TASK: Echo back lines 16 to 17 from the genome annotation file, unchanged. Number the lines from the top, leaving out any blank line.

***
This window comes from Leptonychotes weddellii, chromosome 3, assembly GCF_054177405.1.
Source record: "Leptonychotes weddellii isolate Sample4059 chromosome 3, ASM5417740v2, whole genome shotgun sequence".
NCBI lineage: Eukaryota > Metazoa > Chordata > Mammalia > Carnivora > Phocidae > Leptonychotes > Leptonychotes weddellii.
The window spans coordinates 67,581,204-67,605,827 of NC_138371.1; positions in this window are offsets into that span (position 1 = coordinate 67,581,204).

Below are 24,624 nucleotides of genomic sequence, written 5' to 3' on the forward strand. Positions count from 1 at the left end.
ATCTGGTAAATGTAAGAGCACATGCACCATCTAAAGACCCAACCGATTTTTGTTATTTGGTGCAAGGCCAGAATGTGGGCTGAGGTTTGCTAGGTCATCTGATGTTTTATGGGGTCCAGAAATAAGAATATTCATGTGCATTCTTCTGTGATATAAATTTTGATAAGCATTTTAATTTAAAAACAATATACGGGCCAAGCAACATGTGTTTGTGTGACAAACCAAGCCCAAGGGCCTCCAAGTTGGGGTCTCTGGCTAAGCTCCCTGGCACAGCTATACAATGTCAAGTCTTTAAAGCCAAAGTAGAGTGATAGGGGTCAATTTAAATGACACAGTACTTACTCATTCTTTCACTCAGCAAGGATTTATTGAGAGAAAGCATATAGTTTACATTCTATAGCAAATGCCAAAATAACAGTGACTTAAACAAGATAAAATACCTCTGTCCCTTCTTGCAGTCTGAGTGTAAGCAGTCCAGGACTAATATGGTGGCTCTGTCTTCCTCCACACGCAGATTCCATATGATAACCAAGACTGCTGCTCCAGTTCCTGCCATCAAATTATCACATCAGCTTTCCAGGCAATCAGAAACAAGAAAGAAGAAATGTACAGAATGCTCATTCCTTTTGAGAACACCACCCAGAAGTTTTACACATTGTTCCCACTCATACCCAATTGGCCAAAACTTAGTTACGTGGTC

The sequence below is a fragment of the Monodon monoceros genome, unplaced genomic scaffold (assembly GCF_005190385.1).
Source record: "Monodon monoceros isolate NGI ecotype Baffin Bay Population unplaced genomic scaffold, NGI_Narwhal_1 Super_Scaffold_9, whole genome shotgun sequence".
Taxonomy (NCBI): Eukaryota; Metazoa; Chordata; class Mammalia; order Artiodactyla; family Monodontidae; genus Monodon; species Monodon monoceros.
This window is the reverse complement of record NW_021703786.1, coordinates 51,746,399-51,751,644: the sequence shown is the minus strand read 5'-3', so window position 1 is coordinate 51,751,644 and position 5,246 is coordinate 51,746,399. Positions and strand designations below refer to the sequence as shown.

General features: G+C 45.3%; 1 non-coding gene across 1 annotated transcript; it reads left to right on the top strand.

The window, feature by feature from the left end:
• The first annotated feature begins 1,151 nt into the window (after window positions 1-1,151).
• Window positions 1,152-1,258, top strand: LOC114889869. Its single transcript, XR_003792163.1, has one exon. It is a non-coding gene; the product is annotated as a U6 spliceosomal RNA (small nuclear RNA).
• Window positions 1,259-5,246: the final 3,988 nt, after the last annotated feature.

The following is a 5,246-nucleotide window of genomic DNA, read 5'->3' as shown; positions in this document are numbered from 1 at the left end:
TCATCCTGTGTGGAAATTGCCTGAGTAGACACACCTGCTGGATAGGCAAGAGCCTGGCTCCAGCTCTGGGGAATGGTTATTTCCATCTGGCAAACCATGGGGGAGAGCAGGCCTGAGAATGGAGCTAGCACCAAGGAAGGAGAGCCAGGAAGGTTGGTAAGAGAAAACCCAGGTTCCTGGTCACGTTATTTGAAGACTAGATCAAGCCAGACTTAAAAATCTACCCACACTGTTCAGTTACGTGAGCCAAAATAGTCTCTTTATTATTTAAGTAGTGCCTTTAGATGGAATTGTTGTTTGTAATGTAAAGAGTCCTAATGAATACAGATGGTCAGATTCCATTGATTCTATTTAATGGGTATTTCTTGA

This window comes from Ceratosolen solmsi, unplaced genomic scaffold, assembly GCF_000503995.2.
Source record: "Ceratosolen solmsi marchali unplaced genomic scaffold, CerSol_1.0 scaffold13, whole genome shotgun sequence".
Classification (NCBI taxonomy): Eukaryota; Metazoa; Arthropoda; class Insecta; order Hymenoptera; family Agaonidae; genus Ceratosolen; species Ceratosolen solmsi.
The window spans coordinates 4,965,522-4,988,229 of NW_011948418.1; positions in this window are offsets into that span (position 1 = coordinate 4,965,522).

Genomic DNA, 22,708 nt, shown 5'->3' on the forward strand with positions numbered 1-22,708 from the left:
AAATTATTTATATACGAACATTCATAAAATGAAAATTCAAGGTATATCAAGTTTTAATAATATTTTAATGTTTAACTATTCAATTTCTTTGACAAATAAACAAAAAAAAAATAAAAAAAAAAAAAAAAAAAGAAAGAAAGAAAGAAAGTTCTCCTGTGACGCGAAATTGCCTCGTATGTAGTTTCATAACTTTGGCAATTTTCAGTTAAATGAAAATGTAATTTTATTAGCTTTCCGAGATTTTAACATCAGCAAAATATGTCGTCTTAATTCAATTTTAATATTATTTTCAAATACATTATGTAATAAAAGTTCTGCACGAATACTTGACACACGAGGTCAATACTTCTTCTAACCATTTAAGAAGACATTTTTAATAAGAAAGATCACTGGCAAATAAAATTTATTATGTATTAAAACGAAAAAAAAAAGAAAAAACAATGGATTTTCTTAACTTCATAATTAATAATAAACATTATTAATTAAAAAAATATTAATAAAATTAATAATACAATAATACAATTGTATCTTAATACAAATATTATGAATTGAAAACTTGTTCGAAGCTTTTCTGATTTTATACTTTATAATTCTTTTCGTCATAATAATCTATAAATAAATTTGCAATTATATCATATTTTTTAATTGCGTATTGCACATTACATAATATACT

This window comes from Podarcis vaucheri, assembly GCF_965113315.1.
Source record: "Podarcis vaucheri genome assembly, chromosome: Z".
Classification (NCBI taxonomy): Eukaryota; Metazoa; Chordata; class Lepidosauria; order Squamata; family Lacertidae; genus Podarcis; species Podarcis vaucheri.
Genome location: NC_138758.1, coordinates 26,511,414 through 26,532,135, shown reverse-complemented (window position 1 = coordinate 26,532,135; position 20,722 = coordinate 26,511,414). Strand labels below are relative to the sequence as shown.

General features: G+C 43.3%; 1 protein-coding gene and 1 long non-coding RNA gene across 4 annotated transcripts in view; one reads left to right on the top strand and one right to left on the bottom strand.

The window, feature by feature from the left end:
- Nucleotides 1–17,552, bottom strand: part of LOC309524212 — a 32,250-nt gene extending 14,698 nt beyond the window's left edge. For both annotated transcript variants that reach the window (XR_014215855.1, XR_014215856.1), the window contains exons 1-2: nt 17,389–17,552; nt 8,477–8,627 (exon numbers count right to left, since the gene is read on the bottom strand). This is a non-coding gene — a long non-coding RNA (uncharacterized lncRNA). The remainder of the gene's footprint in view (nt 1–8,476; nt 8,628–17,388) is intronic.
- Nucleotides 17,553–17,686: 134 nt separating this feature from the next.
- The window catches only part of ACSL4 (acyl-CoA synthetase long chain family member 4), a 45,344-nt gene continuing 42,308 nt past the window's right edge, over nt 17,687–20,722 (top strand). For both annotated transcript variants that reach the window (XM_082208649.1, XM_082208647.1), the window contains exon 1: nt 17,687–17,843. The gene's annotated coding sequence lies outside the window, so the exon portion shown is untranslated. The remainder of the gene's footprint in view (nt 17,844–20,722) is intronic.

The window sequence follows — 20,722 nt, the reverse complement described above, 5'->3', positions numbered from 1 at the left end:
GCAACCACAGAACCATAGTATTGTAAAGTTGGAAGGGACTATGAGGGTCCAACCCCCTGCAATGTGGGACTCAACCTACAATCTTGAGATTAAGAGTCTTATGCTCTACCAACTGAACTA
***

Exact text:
The following is a 5,246-nucleotide window of genomic DNA, read 5'->3' as shown; positions in this document are numbered from 1 at the left end:
TCATCCTGTGTGGAAATTGCCTGAGTAGACACACCTGCTGGATAGGCAAGAGCCTGGCTCCAGCTCTGGGGAATGGTTATTTCCATCTGGCAAACCATGGGGGAGAGCAGGCCTGAGAATGGAGCTAGCACCAAGGAAGGAGAGCCAGGAAGGTTGGTAAGAGAAAACCCAGGTTCCTGGTCACGTTATTTGAAGACTAGATCAAGCCAGACTTAAAAATCTACCCACACTGTTCAGTTACGTGAGCCAAAATAGTCTCTTTATTATTTAAGTAGTGCCTTTAGATGGAATTGTTGTTTGTAATGTAAAGAGTCCTAATGAATACAGATGGTCAGATTCCATTGATTCTATTTAATGGGTATTTCTTGA